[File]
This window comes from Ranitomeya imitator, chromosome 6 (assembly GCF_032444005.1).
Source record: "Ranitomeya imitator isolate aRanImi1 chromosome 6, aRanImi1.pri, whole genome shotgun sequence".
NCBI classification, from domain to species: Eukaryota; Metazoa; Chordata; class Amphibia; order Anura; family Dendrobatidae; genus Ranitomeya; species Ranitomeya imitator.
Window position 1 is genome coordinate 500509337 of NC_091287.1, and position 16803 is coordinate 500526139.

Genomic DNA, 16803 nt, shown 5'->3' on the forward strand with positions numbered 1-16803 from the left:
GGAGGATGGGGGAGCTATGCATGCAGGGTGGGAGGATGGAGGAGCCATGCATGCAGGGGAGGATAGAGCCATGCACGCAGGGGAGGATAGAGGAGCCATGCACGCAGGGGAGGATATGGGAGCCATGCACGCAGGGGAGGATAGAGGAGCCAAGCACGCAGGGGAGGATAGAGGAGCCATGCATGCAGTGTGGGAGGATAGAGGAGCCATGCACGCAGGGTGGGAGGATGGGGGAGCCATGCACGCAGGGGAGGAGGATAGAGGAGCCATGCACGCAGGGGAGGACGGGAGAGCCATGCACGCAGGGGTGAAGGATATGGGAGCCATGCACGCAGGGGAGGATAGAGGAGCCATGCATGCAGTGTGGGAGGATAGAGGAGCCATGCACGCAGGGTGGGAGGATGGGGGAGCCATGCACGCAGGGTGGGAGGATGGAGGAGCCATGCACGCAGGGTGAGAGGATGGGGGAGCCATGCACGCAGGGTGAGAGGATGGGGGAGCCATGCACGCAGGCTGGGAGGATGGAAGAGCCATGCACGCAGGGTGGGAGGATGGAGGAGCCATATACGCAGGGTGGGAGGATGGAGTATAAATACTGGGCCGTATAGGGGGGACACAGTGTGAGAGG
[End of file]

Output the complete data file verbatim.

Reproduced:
This window comes from Ranitomeya imitator, chromosome 6 (assembly GCF_032444005.1).
Source record: "Ranitomeya imitator isolate aRanImi1 chromosome 6, aRanImi1.pri, whole genome shotgun sequence".
NCBI classification, from domain to species: Eukaryota; Metazoa; Chordata; class Amphibia; order Anura; family Dendrobatidae; genus Ranitomeya; species Ranitomeya imitator.
Window position 1 is genome coordinate 500509337 of NC_091287.1, and position 16803 is coordinate 500526139.

Genomic DNA, 16803 nt, shown 5'->3' on the forward strand with positions numbered 1-16803 from the left:
GGAGGATGGGGGAGCTATGCATGCAGGGTGGGAGGATGGAGGAGCCATGCATGCAGGGGAGGATAGAGCCATGCACGCAGGGGAGGATAGAGGAGCCATGCACGCAGGGGAGGATATGGGAGCCATGCACGCAGGGGAGGATAGAGGAGCCAAGCACGCAGGGGAGGATAGAGGAGCCATGCATGCAGTGTGGGAGGATAGAGGAGCCATGCACGCAGGGTGGGAGGATGGGGGAGCCATGCACGCAGGGGAGGAGGATAGAGGAGCCATGCACGCAGGGGAGGACGGGAGAGCCATGCACGCAGGGGTGAAGGATATGGGAGCCATGCACGCAGGGGAGGATAGAGGAGCCATGCATGCAGTGTGGGAGGATAGAGGAGCCATGCACGCAGGGTGGGAGGATGGGGGAGCCATGCACGCAGGGTGGGAGGATGGAGGAGCCATGCACGCAGGGTGAGAGGATGGGGGAGCCATGCACGCAGGGTGAGAGGATGGGGGAGCCATGCACGCAGGCTGGGAGGATGGAAGAGCCATGCACGCAGGGTGGGAGGATGGAGGAGCCATATACGCAGGGTGGGAGGATGGAGTATAAATACTGGGCCGTATAGGGGGGACACAGTGTGAGAGG